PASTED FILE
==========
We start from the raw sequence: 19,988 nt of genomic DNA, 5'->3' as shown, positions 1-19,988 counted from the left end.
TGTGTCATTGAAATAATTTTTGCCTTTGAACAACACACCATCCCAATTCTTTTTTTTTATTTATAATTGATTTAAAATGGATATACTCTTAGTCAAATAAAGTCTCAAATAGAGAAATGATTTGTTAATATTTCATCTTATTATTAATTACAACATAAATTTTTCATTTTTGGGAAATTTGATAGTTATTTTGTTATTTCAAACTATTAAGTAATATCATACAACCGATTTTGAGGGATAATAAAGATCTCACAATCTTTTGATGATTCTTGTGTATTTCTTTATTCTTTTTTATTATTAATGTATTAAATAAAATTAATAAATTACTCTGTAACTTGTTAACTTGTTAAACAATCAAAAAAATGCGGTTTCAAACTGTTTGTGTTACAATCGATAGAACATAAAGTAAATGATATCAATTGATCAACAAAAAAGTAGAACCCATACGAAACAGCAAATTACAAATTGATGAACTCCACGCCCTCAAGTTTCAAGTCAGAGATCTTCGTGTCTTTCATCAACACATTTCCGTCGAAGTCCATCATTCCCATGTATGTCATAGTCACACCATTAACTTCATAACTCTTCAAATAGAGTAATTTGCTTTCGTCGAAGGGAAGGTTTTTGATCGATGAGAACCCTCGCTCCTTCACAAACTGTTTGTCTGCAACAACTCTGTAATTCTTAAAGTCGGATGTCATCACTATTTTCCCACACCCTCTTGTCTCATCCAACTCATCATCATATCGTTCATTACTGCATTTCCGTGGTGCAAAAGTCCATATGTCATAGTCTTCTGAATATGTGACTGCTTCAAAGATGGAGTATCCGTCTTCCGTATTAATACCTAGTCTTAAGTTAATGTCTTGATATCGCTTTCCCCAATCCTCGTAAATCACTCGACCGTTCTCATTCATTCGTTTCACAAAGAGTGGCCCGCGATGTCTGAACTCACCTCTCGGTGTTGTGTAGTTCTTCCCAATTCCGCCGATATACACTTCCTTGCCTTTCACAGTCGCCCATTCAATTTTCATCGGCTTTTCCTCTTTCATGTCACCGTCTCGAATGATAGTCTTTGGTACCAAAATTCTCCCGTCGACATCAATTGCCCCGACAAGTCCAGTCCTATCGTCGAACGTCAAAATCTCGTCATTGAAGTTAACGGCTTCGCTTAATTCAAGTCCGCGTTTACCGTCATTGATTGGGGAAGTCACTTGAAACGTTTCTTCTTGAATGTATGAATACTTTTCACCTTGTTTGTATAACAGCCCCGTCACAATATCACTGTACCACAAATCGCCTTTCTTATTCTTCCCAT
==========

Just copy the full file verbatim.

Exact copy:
We start from the raw sequence: 19,988 nt of genomic DNA, 5'->3' as shown, positions 1-19,988 counted from the left end.
TGTGTCATTGAAATAATTTTTGCCTTTGAACAACACACCATCCCAATTCTTTTTTTTTATTTATAATTGATTTAAAATGGATATACTCTTAGTCAAATAAAGTCTCAAATAGAGAAATGATTTGTTAATATTTCATCTTATTATTAATTACAACATAAATTTTTCATTTTTGGGAAATTTGATAGTTATTTTGTTATTTCAAACTATTAAGTAATATCATACAACCGATTTTGAGGGATAATAAAGATCTCACAATCTTTTGATGATTCTTGTGTATTTCTTTATTCTTTTTTATTATTAATGTATTAAATAAAATTAATAAATTACTCTGTAACTTGTTAACTTGTTAAACAATCAAAAAAATGCGGTTTCAAACTGTTTGTGTTACAATCGATAGAACATAAAGTAAATGATATCAATTGATCAACAAAAAAGTAGAACCCATACGAAACAGCAAATTACAAATTGATGAACTCCACGCCCTCAAGTTTCAAGTCAGAGATCTTCGTGTCTTTCATCAACACATTTCCGTCGAAGTCCATCATTCCCATGTATGTCATAGTCACACCATTAACTTCATAACTCTTCAAATAGAGTAATTTGCTTTCGTCGAAGGGAAGGTTTTTGATCGATGAGAACCCTCGCTCCTTCACAAACTGTTTGTCTGCAACAACTCTGTAATTCTTAAAGTCGGATGTCATCACTATTTTCCCACACCCTCTTGTCTCATCCAACTCATCATCATATCGTTCATTACTGCATTTCCGTGGTGCAAAAGTCCATATGTCATAGTCTTCTGAATATGTGACTGCTTCAAAGATGGAGTATCCGTCTTCCGTATTAATACCTAGTCTTAAGTTAATGTCTTGATATCGCTTTCCCCAATCCTCGTAAATCACTCGACCGTTCTCATTCATTCGTTTCACAAAGAGTGGCCCGCGATGTCTGAACTCACCTCTCGGTGTTGTGTAGTTCTTCCCAATTCCGCCGATATACACTTCCTTGCCTTTCACAGTCGCCCATTCAATTTTCATCGGCTTTTCCTCTTTCATGTCACCGTCTCGAATGATAGTCTTTGGTACCAAAATTCTCCCGTCGACATCAATTGCCCCGACAAGTCCAGTCCTATCGTCGAACGTCAAAATCTCGTCATTGAAGTTAACGGCTTCGCTTAATTCAAGTCCGCGTTTACCGTCATTGATTGGGGAAGTCACTTGAAACGTTTCTTCTTGAATGTATGAATACTTTTCACCTTGTTTGTATAACAGCCCCGTCACAATATCACTGTACCACAAATCGCCTTTCTTATTCTTCCCAT